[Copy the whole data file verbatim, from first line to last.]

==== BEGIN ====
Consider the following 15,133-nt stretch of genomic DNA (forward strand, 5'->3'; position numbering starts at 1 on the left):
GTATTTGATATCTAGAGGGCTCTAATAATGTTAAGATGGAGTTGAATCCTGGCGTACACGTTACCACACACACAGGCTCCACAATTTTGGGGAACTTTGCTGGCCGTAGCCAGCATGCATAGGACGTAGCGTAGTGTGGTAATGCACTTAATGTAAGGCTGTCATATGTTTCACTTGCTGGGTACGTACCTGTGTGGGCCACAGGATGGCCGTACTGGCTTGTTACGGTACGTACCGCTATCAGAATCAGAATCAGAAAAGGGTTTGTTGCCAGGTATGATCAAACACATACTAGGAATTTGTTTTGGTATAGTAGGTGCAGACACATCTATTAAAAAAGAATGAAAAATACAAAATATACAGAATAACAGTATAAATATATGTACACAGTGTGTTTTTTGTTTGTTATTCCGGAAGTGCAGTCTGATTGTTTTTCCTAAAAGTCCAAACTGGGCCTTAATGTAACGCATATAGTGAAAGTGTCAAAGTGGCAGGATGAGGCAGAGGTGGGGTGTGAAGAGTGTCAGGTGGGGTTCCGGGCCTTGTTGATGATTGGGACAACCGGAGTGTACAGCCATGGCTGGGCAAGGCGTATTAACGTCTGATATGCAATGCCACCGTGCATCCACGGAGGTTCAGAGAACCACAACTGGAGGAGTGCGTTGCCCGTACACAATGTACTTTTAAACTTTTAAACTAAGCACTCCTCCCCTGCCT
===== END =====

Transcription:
Consider the following 15,133-nt stretch of genomic DNA (forward strand, 5'->3'; position numbering starts at 1 on the left):
GTATTTGATATCTAGAGGGCTCTAATAATGTTAAGATGGAGTTGAATCCTGGCGTACACGTTACCACACACACAGGCTCCACAATTTTGGGGAACTTTGCTGGCCGTAGCCAGCATGCATAGGACGTAGCGTAGTGTGGTAATGCACTTAATGTAAGGCTGTCATATGTTTCACTTGCTGGGTACGTACCTGTGTGGGCCACAGGATGGCCGTACTGGCTTGTTACGGTACGTACCGCTATCAGAATCAGAATCAGAAAAGGGTTTGTTGCCAGGTATGATCAAACACATACTAGGAATTTGTTTTGGTATAGTAGGTGCAGACACATCTATTAAAAAAGAATGAAAAATACAAAATATACAGAATAACAGTATAAATATATGTACACAGTGTGTTTTTTGTTTGTTATTCCGGAAGTGCAGTCTGATTGTTTTTCCTAAAAGTCCAAACTGGGCCTTAATGTAACGCATATAGTGAAAGTGTCAAAGTGGCAGGATGAGGCAGAGGTGGGGTGTGAAGAGTGTCAGGTGGGGTTCCGGGCCTTGTTGATGATTGGGACAACCGGAGTGTACAGCCATGGCTGGGCAAGGCGTATTAACGTCTGATATGCAATGCCACCGTGCATCCACGGAGGTTCAGAGAACCACAACTGGAGGAGTGCGTTGCCCGTACACAATGTACTTTTAAACTTTTAAACTAAGCACTCCTCCCCTGCCT